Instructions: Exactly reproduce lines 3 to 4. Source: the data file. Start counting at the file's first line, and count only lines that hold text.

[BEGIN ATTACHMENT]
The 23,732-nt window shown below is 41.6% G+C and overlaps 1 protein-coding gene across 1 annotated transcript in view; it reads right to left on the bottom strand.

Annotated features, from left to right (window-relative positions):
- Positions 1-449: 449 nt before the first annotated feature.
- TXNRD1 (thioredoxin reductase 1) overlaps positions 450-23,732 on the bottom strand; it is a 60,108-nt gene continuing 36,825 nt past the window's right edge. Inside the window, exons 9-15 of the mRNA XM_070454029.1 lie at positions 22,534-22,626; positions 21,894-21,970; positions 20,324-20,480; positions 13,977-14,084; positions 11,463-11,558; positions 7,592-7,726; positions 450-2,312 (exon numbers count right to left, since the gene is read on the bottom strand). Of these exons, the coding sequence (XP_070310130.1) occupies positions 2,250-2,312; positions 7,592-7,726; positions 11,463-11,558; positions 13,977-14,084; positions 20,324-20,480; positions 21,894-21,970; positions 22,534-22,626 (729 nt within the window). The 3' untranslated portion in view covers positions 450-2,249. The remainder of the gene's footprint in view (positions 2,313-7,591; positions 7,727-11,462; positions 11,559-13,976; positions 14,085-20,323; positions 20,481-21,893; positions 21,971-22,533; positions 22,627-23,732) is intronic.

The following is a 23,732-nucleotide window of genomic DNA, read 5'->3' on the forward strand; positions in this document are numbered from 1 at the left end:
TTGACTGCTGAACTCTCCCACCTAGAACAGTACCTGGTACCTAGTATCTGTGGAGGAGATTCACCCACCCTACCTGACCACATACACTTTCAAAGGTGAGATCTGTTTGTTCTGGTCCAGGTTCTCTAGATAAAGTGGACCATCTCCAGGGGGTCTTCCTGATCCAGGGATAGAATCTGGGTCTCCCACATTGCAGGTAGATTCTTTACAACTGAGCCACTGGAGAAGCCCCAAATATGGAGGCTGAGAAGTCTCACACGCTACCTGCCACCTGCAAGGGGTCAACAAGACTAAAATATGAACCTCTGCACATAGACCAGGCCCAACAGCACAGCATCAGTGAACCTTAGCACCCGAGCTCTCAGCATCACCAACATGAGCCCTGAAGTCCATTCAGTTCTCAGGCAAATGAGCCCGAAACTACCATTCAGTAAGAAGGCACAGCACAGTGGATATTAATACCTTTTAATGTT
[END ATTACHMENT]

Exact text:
- Positions 1-449: 449 nt before the first annotated feature.
- TXNRD1 (thioredoxin reductase 1) overlaps positions 450-23,732 on the bottom strand; it is a 60,108-nt gene continuing 36,825 nt past the window's right edge. Inside the window, exons 9-15 of the mRNA XM_070454029.1 lie at positions 22,534-22,626; positions 21,894-21,970; positions 20,324-20,480; positions 13,977-14,084; positions 11,463-11,558; positions 7,592-7,726; positions 450-2,312 (exon numbers count right to left, since the gene is read on the bottom strand). Of these exons, the coding sequence (XP_070310130.1) occupies positions 2,250-2,312; positions 7,592-7,726; positions 11,463-11,558; positions 13,977-14,084; positions 20,324-20,480; positions 21,894-21,970; positions 22,534-22,626 (729 nt within the window). The 3' untranslated portion in view covers positions 450-2,249. The remainder of the gene's footprint in view (positions 2,313-7,591; positions 7,727-11,462; positions 11,559-13,976; positions 14,085-20,323; positions 20,481-21,893; positions 21,971-22,533; positions 22,627-23,732) is intronic.